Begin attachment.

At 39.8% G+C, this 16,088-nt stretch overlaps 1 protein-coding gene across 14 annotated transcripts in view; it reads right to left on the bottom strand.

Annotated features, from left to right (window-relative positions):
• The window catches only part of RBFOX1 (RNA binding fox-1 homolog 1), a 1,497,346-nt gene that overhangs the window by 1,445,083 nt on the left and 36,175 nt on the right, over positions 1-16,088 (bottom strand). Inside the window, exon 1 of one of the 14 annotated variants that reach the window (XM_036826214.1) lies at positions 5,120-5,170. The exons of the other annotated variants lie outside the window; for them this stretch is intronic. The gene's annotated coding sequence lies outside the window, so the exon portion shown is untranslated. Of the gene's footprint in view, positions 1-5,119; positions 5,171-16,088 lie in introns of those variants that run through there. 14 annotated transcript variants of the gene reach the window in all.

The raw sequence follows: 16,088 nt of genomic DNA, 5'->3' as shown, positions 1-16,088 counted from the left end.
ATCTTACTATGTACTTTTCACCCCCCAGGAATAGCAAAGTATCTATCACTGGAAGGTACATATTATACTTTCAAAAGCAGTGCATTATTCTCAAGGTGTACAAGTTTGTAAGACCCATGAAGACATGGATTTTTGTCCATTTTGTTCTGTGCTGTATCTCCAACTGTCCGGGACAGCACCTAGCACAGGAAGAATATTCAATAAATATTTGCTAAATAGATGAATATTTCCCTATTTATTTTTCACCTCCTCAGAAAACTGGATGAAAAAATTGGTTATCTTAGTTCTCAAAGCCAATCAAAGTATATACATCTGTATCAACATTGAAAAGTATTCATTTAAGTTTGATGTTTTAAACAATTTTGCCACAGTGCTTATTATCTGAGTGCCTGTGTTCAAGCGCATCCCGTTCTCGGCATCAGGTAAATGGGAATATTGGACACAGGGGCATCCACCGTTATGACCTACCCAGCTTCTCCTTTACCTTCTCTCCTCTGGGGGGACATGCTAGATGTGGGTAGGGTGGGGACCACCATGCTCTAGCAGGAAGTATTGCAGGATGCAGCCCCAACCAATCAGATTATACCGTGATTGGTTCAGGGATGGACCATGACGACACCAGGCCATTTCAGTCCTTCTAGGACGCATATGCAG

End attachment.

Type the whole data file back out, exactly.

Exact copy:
At 39.8% G+C, this 16,088-nt stretch overlaps 1 protein-coding gene across 14 annotated transcripts in view; it reads right to left on the bottom strand.

Annotated features, from left to right (window-relative positions):
• The window catches only part of RBFOX1 (RNA binding fox-1 homolog 1), a 1,497,346-nt gene that overhangs the window by 1,445,083 nt on the left and 36,175 nt on the right, over positions 1-16,088 (bottom strand). Inside the window, exon 1 of one of the 14 annotated variants that reach the window (XM_036826214.1) lies at positions 5,120-5,170. The exons of the other annotated variants lie outside the window; for them this stretch is intronic. The gene's annotated coding sequence lies outside the window, so the exon portion shown is untranslated. Of the gene's footprint in view, positions 1-5,119; positions 5,171-16,088 lie in introns of those variants that run through there. 14 annotated transcript variants of the gene reach the window in all.

The raw sequence follows: 16,088 nt of genomic DNA, 5'->3' as shown, positions 1-16,088 counted from the left end.
ATCTTACTATGTACTTTTCACCCCCCAGGAATAGCAAAGTATCTATCACTGGAAGGTACATATTATACTTTCAAAAGCAGTGCATTATTCTCAAGGTGTACAAGTTTGTAAGACCCATGAAGACATGGATTTTTGTCCATTTTGTTCTGTGCTGTATCTCCAACTGTCCGGGACAGCACCTAGCACAGGAAGAATATTCAATAAATATTTGCTAAATAGATGAATATTTCCCTATTTATTTTTCACCTCCTCAGAAAACTGGATGAAAAAATTGGTTATCTTAGTTCTCAAAGCCAATCAAAGTATATACATCTGTATCAACATTGAAAAGTATTCATTTAAGTTTGATGTTTTAAACAATTTTGCCACAGTGCTTATTATCTGAGTGCCTGTGTTCAAGCGCATCCCGTTCTCGGCATCAGGTAAATGGGAATATTGGACACAGGGGCATCCACCGTTATGACCTACCCAGCTTCTCCTTTACCTTCTCTCCTCTGGGGGGACATGCTAGATGTGGGTAGGGTGGGGACCACCATGCTCTAGCAGGAAGTATTGCAGGATGCAGCCCCAACCAATCAGATTATACCGTGATTGGTTCAGGGATGGACCATGACGACACCAGGCCATTTCAGTCCTTCTAGGACGCATATGCAG